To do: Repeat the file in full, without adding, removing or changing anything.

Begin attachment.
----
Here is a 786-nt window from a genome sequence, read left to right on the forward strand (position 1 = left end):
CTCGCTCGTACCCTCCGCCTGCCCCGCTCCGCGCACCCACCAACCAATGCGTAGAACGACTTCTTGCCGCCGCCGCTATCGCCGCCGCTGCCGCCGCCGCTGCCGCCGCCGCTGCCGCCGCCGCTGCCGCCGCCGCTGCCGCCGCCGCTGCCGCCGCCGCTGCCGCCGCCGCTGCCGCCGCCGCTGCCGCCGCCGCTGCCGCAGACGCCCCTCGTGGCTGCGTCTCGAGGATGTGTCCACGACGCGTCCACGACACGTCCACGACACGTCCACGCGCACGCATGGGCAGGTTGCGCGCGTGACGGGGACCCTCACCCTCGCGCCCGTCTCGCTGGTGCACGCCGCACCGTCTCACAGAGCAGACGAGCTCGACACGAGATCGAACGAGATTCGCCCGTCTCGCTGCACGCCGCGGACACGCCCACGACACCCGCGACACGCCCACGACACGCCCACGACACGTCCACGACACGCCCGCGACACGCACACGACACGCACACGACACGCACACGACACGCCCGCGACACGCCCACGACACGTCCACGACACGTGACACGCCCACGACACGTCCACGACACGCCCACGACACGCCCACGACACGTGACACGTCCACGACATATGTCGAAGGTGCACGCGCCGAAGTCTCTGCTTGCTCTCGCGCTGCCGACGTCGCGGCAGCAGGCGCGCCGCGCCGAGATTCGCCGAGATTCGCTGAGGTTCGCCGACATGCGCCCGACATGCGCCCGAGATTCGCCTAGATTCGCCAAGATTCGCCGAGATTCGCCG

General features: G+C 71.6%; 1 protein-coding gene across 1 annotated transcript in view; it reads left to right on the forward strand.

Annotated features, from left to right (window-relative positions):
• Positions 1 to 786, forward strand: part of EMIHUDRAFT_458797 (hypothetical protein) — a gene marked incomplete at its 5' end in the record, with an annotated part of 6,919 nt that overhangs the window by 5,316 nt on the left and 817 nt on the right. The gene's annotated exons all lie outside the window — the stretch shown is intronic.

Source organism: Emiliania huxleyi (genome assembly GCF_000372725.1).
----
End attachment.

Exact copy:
Here is a 786-nt window from a genome sequence, read left to right on the forward strand (position 1 = left end):
CTCGCTCGTACCCTCCGCCTGCCCCGCTCCGCGCACCCACCAACCAATGCGTAGAACGACTTCTTGCCGCCGCCGCTATCGCCGCCGCTGCCGCCGCCGCTGCCGCCGCCGCTGCCGCCGCCGCTGCCGCCGCCGCTGCCGCCGCCGCTGCCGCCGCCGCTGCCGCCGCCGCTGCCGCCGCCGCTGCCGCCGCCGCTGCCGCAGACGCCCCTCGTGGCTGCGTCTCGAGGATGTGTCCACGACGCGTCCACGACACGTCCACGACACGTCCACGCGCACGCATGGGCAGGTTGCGCGCGTGACGGGGACCCTCACCCTCGCGCCCGTCTCGCTGGTGCACGCCGCACCGTCTCACAGAGCAGACGAGCTCGACACGAGATCGAACGAGATTCGCCCGTCTCGCTGCACGCCGCGGACACGCCCACGACACCCGCGACACGCCCACGACACGCCCACGACACGTCCACGACACGCCCGCGACACGCACACGACACGCACACGACACGCACACGACACGCCCGCGACACGCCCACGACACGTCCACGACACGTGACACGCCCACGACACGTCCACGACACGCCCACGACACGCCCACGACACGTGACACGTCCACGACATATGTCGAAGGTGCACGCGCCGAAGTCTCTGCTTGCTCTCGCGCTGCCGACGTCGCGGCAGCAGGCGCGCCGCGCCGAGATTCGCCGAGATTCGCTGAGGTTCGCCGACATGCGCCCGACATGCGCCCGAGATTCGCCTAGATTCGCCAAGATTCGCCGAGATTCGCCG

General features: G+C 71.6%; 1 protein-coding gene across 1 annotated transcript in view; it reads left to right on the forward strand.

Annotated features, from left to right (window-relative positions):
• Positions 1 to 786, forward strand: part of EMIHUDRAFT_458797 (hypothetical protein) — a gene marked incomplete at its 5' end in the record, with an annotated part of 6,919 nt that overhangs the window by 5,316 nt on the left and 817 nt on the right. The gene's annotated exons all lie outside the window — the stretch shown is intronic.

Source organism: Emiliania huxleyi (genome assembly GCF_000372725.1).